Tuesday, 24 May 2016

Why are Indian Industrialists apprehensive towards Philanthropy?

“Be the Change you wish to see in the World” – Mahatma Gandhi

Philanthropy refers to the desire of giving, contributing by way of acts of social service or capital to various causes and promoting social welfare.

India, in its vivid culture, has the act of giving, inbuilt in itself. Right since times immemorial, our culture has greatly promoted giving a portion of our income towards uplifting the needy, or in the form of time, being benevolent towards the society, donating in temples, etc. The concept of giving the income to a charitable institution/NGOs, however, is relatively noble.

There are many causes prevalent today that requires the immediate attention of philanthropists and donors such as poverty, lack of education facilities, underdevelopment of rural areas (i.e. lack of basic amenities), environmental issues, and contribution to the institutes promoting skills of the specially abled, etc.

The Indian industrialists are the key contributors to philanthropy today. Yet, their apprehension does indeed play a great role in limiting their contribution. Primarily, this is because they are unsure of the impact of every rupee of their contribution. Their reliance on the NGOs, non-profit organizations, and charitable trusts is highly questionable. Most of the industrialists would not donate earlier, and if they would, it would be a bare minimum of their profits only to enhance their reputation in the market stating that they are serving the society. The deeply rooted causes in the society require purposeful giving i.e. the contribution doesn’t have to be directionless; it needs to be focused towards the cause, and the change it creates needs to be measured adequately which was barely being done in the recent past. The main concern is whether the donations are being channelized effectively.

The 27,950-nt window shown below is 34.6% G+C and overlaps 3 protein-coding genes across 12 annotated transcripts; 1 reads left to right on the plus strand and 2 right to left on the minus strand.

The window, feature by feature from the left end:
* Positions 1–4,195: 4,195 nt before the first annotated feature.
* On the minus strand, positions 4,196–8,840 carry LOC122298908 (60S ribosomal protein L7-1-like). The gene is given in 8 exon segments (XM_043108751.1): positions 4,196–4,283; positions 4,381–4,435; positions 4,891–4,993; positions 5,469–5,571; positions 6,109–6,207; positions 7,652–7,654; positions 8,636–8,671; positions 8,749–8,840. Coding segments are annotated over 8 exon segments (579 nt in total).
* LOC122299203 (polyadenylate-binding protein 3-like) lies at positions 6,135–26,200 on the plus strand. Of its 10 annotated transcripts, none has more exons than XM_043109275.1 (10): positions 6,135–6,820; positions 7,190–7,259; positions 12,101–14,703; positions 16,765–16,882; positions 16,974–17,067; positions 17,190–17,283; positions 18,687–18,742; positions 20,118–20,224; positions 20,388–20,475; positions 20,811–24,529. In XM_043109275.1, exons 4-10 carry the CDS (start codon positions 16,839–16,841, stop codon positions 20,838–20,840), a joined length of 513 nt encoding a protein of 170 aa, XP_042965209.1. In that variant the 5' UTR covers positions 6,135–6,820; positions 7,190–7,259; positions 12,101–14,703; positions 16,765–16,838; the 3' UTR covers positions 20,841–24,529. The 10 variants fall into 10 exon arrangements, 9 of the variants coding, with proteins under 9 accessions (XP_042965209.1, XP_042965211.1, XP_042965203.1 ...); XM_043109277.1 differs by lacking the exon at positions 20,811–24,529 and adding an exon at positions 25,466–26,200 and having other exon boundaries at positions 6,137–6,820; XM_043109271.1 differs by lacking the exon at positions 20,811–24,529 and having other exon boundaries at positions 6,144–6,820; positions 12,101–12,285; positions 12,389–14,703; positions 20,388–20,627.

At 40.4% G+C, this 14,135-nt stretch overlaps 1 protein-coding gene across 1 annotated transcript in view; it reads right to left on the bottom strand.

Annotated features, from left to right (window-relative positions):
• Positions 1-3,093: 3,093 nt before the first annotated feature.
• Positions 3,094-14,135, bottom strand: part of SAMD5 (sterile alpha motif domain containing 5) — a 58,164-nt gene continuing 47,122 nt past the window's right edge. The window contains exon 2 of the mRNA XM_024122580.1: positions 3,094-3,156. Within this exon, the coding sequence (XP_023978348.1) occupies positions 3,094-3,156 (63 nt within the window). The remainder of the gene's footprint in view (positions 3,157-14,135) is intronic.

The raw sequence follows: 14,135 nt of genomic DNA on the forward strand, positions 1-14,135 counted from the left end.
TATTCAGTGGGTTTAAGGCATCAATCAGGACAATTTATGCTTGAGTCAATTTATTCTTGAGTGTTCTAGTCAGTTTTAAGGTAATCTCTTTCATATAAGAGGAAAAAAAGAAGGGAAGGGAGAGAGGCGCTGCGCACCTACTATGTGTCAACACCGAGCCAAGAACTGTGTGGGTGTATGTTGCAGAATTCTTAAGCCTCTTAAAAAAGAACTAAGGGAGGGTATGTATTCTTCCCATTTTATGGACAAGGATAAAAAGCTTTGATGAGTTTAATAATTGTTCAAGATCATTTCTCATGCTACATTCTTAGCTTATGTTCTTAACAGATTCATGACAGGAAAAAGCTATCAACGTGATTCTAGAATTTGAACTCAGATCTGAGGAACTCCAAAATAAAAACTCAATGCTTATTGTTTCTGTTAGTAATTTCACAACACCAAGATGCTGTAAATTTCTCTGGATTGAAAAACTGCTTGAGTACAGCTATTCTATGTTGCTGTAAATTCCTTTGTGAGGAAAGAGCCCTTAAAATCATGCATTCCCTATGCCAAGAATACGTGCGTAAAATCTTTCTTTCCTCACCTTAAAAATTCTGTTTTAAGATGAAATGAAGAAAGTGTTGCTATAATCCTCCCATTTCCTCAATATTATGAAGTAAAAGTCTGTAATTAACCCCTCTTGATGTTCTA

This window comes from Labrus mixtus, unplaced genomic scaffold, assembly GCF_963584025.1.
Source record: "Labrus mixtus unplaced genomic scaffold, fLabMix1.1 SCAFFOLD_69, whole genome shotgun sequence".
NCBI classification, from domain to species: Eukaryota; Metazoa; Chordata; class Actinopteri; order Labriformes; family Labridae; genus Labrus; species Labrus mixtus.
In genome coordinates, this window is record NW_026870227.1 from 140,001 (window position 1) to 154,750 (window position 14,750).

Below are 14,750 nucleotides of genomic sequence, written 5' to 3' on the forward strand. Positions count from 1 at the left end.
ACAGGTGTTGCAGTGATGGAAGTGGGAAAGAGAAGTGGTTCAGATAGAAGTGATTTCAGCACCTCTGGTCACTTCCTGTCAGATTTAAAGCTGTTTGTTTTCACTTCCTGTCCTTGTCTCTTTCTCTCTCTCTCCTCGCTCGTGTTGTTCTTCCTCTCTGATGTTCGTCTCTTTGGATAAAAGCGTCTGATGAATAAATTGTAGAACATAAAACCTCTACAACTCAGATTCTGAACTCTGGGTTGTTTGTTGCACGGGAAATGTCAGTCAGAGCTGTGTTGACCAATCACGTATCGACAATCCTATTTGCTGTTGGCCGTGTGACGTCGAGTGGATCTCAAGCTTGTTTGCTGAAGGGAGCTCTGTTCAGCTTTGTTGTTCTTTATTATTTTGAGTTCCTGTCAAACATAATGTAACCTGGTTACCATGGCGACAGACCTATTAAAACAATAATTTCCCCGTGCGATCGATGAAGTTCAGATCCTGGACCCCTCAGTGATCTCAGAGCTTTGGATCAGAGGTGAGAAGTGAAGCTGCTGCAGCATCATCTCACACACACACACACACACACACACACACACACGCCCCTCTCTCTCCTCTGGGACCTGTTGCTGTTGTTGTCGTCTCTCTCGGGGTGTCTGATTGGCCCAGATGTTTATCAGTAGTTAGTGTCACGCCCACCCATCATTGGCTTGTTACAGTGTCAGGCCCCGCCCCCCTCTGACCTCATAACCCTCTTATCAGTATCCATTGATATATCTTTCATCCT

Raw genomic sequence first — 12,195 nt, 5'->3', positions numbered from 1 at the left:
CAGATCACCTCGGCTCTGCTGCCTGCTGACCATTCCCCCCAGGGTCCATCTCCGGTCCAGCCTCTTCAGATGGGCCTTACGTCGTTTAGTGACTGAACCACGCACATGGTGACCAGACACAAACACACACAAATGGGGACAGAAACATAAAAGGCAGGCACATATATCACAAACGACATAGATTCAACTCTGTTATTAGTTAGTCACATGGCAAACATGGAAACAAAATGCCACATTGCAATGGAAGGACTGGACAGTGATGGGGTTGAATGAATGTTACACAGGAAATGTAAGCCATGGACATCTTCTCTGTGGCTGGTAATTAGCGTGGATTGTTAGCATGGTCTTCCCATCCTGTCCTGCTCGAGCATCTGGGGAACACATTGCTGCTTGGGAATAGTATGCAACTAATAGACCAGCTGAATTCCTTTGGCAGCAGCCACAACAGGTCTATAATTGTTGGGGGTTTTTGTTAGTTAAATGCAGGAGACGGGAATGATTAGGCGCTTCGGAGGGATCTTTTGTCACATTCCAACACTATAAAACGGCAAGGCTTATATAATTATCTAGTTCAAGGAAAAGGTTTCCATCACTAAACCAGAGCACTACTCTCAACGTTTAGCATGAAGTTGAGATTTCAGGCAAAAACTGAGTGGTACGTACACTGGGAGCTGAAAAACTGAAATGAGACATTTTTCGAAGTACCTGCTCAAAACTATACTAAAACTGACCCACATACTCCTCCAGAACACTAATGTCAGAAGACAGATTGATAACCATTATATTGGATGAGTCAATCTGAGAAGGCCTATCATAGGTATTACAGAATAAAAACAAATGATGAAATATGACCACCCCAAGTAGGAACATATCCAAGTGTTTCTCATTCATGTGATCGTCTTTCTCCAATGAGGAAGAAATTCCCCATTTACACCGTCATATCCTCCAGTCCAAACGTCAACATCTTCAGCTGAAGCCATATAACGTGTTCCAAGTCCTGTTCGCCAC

Now, gradually the scenario is changing. With the new rule coming in as per the Companies Act, 2013, it mandates companies over a certain net worth to give 2% of their last 3 years’ net profit to Corporate Social Responsibility (CSR) initiatives.

In spite of the advent of this law, it is observed that not all companies are complying with the law. Further, the ones who would contribute greater than 2% earlier are now restraining themselves to this bar as mandated by the law. Also, another matter of concern that arises here are, for meeting this requirement the companies may enter into a negotiation with the charitable institutions, give in their contribution and then get it back by way of rendering some commission on the same. That brings us back to the same old question, whether the contribution made on the face of it, is ideally yielding a benefit?

Times are evolving eventually. Industrialists such as Azim Premji (Wipro), Shiv Nadar (HCL), have majorly contributed a great portion of their income to the different causes widespread across the country, having their private institutions as well serving them. They are being referred to as a few of the biggest philanthropists in the country today.

On the overall front though as per The World Giving Index (WGI), 2015 statistics, India ranks 106 out of 156 countries. So well, we still do have a long way to go! Rome wasn’t built in a day.

There is an immense opportunity out there to contribute and make the wrongs right. Application and collaboration in the right sense will bring the change that we are hoping for. The apprehension is bit-by-bit withering away and in a matter of time, all will understand the urgency of philanthropy and probably benefit the society in numerous ways without a sense of skepticism. It is bound to only grow and with the increasing wealth and awareness, today the philanthropists have begun to ensure that whatever they contribute is going in the right hands and that it is making a positive impact and resulting in social welfare.

Written by Shivani Roy
A CA aspirant. Passionate about social service, movies, tennis, travel, music, and so much more, the new one being writing!

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